14. Eric Fisher, T Central Michigan 2013

Fisher entered the NFL to a torrent of criticism. Unlike Long, the Central Michigan product did not perform well as a rookie. Early on, it looked like Fisher would go down as one of the biggest busts in NFL history, but the left tackle eventually stabilized his career. Fisher even made the Pro Bowl in 2018 and won the Super Bowl with the Chiefs this past season.

15. Kyler Murray, QB Oklahoma 2019

Analysts believe Murray can take a massive step forward in 2020, but the quarterback is only one year into his career. He performed decently as a rookie but didn’t do anything special. Even Gardner Minshew threw for more touchdowns and fewer interceptions than Murray last season. He’s only this high on the list because of poor performances from other players.

16. Baker Mayfield, QB Oklahoma 2018

In two years, we’ve seen two different sides of Mayfield. In 2018, he and the Cleveland Browns played the role of a swaggy underdog. This past year, the team failed to reach expectations, and Mayfield floundered in the national spotlight. His rookie season already showed how much potential the Oklahoma product has, now the Browns need to maximize that potential.

17. Sam Bradford, QB Oklahoma 2010

In his nine-year career, Bradford put together one quality season. He led the league in completion percentage with the Minnesota Vikings in 2016, and the team barely missed the playoffs. Otherwise, Bradford missed significant chunks of five different seasons and finished his career with a 34-48-1 record as a starter.

18. David Carr, QB Fresno State 2002

The older brother of Derek Carr, David was thrown into the fire as a rookie. He was the first draft pick in Houston Texans’ history and led the team to a 4-12 record during its inaugural season. Houston never did put a proper supporting cast around its quarterback. Carr led the league in sacks taken three times during his five years with the Texans, including an incredible 76 sacks taken in 2002.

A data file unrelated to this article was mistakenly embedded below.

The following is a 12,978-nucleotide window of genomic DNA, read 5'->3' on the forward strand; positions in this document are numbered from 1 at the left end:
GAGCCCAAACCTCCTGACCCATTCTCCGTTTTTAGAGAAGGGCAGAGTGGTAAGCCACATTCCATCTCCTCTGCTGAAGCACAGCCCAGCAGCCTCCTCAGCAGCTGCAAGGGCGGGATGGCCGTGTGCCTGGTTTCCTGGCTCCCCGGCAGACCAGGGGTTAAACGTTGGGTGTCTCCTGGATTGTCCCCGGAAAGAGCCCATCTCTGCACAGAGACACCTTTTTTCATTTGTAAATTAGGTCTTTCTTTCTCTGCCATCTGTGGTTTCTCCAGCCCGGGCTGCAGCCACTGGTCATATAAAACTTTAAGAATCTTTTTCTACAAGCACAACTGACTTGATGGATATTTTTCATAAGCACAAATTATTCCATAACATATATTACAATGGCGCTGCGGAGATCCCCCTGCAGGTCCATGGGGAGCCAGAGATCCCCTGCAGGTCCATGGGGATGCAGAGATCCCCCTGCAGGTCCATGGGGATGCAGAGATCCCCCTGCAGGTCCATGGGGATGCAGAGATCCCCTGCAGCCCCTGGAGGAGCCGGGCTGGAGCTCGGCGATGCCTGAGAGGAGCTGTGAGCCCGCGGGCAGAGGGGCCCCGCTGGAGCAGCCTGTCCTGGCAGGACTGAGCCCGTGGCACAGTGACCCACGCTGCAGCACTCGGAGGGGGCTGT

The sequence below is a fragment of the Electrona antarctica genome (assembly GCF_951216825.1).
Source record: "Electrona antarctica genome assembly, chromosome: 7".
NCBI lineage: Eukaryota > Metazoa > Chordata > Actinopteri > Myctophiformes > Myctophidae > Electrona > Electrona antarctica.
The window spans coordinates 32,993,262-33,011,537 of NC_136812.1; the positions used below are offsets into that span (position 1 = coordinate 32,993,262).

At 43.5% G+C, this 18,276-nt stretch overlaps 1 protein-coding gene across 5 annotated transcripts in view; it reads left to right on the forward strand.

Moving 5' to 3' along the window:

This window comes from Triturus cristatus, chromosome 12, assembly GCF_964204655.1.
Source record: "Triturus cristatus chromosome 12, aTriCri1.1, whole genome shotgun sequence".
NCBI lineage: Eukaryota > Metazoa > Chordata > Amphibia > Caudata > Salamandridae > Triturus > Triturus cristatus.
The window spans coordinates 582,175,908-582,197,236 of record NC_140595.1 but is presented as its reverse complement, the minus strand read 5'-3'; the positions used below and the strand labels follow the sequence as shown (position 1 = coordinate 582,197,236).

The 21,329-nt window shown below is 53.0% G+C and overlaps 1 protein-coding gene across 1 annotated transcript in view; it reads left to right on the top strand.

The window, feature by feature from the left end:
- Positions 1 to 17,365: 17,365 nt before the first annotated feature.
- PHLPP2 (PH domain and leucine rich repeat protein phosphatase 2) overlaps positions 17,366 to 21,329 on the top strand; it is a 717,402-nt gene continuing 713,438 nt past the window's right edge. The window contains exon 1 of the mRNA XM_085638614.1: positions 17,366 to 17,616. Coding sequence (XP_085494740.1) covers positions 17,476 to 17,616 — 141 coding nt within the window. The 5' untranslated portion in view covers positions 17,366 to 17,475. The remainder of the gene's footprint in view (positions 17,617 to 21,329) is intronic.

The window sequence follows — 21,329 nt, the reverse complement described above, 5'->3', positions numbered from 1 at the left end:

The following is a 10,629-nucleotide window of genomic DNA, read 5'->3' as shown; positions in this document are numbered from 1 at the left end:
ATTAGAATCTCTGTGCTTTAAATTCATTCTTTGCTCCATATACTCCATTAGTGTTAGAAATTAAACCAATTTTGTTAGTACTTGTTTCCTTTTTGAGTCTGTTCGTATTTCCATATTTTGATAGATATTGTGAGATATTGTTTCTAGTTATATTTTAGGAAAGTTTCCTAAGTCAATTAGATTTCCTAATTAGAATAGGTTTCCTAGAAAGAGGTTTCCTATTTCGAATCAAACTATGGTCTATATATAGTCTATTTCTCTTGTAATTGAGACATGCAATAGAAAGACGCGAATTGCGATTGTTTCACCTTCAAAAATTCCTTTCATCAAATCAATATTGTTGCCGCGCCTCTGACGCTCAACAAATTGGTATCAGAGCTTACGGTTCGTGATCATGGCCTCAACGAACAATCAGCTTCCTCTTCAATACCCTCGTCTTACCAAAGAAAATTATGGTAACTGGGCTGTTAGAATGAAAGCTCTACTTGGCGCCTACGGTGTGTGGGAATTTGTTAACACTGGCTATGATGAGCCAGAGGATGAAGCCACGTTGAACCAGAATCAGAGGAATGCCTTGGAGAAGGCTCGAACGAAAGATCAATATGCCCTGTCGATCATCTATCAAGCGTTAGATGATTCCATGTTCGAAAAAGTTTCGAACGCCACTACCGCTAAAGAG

19. Courtney Brown, DE Penn St. 2000

Brown’s NFL career lasted six seasons. He set career highs with six sacks and four forced fumbles in 2003, but injuries cut his 2004 season down to only two games. Brown also missed significant time with injuries earlier in his career, including the majority of the 2001 season. He retired with 19 career sacks.

20. JaMarcus Russell, QB LSU 2007

As a rookie, Russell appeared in four games and only earned one start, yet he threw four interceptions and only two touchdowns. The following season marked the high point of Russell’s career. He went 5-10 as a starter but only completed 53.8% of his pass attempts. Russell went 2-7 as a starter in 2009, throwing three touchdowns and 11 interceptions. He never played in another NFL regular season game.


Only two players on this list, Eric Fisher and Eli Manning, have won Super Bowls. So, is it too much for an organization to expect a top pick to turn a downtrodden franchise around in a couple of years? Absolutely. Securing the first overall selection means nothing for the future of a franchise. For example, look at the Texans. They received the top pick three times in the past twenty years, and only have four playoff wins to show for it.

As Burrow begins his NFL career with the highest expectations for a quarterback since Luck entered the league, the pressure to turn the Bengals into a winning football team is immense. We’ll see if Burrow can live up to expectations as the first No. 1 overall pick in the 2020s.